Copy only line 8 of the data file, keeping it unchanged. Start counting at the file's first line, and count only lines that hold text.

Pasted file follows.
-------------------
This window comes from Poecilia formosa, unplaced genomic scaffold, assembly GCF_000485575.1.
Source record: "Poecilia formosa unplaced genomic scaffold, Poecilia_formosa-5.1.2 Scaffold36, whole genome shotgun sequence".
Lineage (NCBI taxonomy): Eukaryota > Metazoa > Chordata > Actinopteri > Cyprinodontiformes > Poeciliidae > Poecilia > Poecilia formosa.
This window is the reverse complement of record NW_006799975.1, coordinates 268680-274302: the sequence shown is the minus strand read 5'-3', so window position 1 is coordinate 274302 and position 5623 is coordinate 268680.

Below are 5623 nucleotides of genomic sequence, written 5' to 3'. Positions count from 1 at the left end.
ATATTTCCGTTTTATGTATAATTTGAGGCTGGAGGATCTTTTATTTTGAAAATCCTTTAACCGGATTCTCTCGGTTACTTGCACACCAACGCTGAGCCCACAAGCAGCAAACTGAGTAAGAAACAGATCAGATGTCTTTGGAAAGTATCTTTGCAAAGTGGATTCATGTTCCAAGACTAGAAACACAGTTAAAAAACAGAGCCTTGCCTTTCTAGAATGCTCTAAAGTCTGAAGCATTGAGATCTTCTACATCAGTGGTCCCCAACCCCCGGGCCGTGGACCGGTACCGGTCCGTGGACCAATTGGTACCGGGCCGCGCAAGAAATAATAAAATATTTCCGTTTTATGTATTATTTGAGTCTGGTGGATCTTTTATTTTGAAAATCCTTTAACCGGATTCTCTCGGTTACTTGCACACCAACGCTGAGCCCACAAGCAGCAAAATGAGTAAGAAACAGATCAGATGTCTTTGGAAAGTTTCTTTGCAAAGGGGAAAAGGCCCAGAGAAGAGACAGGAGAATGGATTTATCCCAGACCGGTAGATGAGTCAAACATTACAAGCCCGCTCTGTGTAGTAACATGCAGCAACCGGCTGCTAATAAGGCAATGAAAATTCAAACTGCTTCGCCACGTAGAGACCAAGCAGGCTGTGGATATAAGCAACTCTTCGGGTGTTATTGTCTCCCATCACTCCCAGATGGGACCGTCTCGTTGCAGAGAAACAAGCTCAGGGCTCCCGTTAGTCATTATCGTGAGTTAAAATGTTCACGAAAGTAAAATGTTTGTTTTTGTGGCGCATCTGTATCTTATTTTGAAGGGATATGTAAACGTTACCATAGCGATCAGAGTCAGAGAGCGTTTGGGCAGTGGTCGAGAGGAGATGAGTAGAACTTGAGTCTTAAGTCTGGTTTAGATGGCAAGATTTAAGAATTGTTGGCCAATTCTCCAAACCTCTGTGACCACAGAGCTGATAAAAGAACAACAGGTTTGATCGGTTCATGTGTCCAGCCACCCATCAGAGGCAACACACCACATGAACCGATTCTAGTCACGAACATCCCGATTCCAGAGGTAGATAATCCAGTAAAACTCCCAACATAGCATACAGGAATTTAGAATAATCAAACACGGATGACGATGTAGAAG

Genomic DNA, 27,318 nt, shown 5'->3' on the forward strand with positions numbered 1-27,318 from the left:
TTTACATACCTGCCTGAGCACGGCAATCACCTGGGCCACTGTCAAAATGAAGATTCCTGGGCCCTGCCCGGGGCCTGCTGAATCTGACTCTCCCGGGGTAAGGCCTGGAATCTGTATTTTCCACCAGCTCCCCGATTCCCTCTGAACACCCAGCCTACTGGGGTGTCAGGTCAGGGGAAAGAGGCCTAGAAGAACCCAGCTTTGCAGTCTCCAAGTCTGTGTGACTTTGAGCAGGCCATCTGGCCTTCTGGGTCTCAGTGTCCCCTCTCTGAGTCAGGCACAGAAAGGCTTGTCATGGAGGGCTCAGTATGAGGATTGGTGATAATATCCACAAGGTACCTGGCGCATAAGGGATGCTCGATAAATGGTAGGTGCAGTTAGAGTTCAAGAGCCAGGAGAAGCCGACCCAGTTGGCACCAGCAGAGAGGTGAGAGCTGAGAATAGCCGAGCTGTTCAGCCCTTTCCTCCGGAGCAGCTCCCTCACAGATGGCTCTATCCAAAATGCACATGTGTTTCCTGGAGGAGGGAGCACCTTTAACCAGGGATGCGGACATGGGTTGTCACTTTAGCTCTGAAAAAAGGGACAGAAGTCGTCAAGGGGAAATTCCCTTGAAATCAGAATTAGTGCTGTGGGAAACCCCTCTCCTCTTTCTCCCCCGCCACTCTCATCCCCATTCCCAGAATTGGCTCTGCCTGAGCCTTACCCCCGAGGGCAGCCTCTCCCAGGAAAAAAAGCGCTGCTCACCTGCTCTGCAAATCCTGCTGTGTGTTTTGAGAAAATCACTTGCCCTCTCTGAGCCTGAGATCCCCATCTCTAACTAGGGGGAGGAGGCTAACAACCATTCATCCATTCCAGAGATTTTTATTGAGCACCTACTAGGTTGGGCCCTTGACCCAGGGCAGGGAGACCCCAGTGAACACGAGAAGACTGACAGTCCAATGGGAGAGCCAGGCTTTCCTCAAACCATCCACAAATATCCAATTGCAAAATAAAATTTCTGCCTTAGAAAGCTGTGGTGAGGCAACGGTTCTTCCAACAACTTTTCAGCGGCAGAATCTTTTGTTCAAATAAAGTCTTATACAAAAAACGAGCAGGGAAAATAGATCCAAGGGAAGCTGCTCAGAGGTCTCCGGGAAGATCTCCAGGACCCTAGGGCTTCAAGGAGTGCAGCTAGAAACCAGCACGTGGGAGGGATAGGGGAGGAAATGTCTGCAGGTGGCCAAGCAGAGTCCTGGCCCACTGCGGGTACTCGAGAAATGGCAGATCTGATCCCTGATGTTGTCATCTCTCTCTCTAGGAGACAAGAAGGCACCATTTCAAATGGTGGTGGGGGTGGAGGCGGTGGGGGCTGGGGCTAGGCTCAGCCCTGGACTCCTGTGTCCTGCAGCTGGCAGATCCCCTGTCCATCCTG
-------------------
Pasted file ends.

TTTACATACCTGCCTGAGCACGGCAATCACCTGGGCCACTGTCAAAATGAAGATTCCTGGGCCCTGCCCGGGGCCTGCTGAATCTGACTCTCCCGGGGTAAGGCCTGGAATCTGTATTTTCCACCAGCTCCCCGATTCCCTCTGAACACCCAGCCTACTGGGGTGTCAGGTCAGGGGAAAGAGGCCTAGAAGAACCCAGCTTTGCAGTCTCCAAGTCTGTGTGACTTTGAGCAGGCCATCTGGCCTTCTGGGTCTCAGTGTCCCCTCTCTGAGTCAGGCACAGAAAGGCTTGTCATGGAGGGCTCAGTATGAGGATTGGTGATAATATCCACAAGGTACCTGGCGCATAAGGGATGCTCGATAAATGGTAGGTGCAGTTAGAGTTCAAGAGCCAGGAGAAGCCGACCCAGTTGGCACCAGCAGAGAGGTGAGAGCTGAGAATAGCCGAGCTGTTCAGCCCTTTCCTCCGGAGCAGCTCCCTCACAGATGGCTCTATCCAAAATGCACATGTGTTTCCTGGAGGAGGGAGCACCTTTAACCAGGGATGCGGACATGGGTTGTCACTTTAGCTCTGAAAAAAGGGACAGAAGTCGTCAAGGGGAAATTCCCTTGAAATCAGAATTAGTGCTGTGGGAAACCCCTCTCCTCTTTCTCCCCCGCCACTCTCATCCCCATTCCCAGAATTGGCTCTGCCTGAGCCTTACCCCCGAGGGCAGCCTCTCCCAGGAAAAAAAGCGCTGCTCACCTGCTCTGCAAATCCTGCTGTGTGTTTTGAGAAAATCACTTGCCCTCTCTGAGCCTGAGATCCCCATCTCTAACTAGGGGGAGGAGGCTAACAACCATTCATCCATTCCAGAGATTTTTATTGAGCACCTACTAGGTTGGGCCCTTGACCCAGGGCAGGGAGACCCCAGTGAACACGAGAAGACTGACAGTCCAATGGGAGAGCCAGGCTTTCCTCAAACCATCCACAAATATCCAATTGCAAAATAAAATTTCTGCCTTAGAAAGCTGTGGTGAGGCAACGGTTCTTCCAACAACTTTTCAGCGGCAGAATCTTTTGTTCAAATAAAGTCTTATACAAAAAACGAGCAGGGAAAATAGATCCAAGGGAAGCTGCTCAGAGGTCTCCGGGAAGATCTCCAGGACCCTAGGGCTTCAAGGAGTGCAGCTAGAAACCAGCACGTGGGAGGGATAGGGGAGGAAATGTCTGCAGGTGGCCAAGCAGAGTCCTGGCCCACTGCGGGTACTCGAGAAATGGCAGATCTGATCCCTGATGTTGTCATCTCTCTCTCTAGGAGACAAGAAGGCACCATTTCAAATGGTGGTGGGGGTGGAGGCGGTGGGGGCTGGGGCTAGGCTCAGCCCTGGACTCCTGTGTCCTGCAGCTGGCAGATCCCCTGTCCATCCTG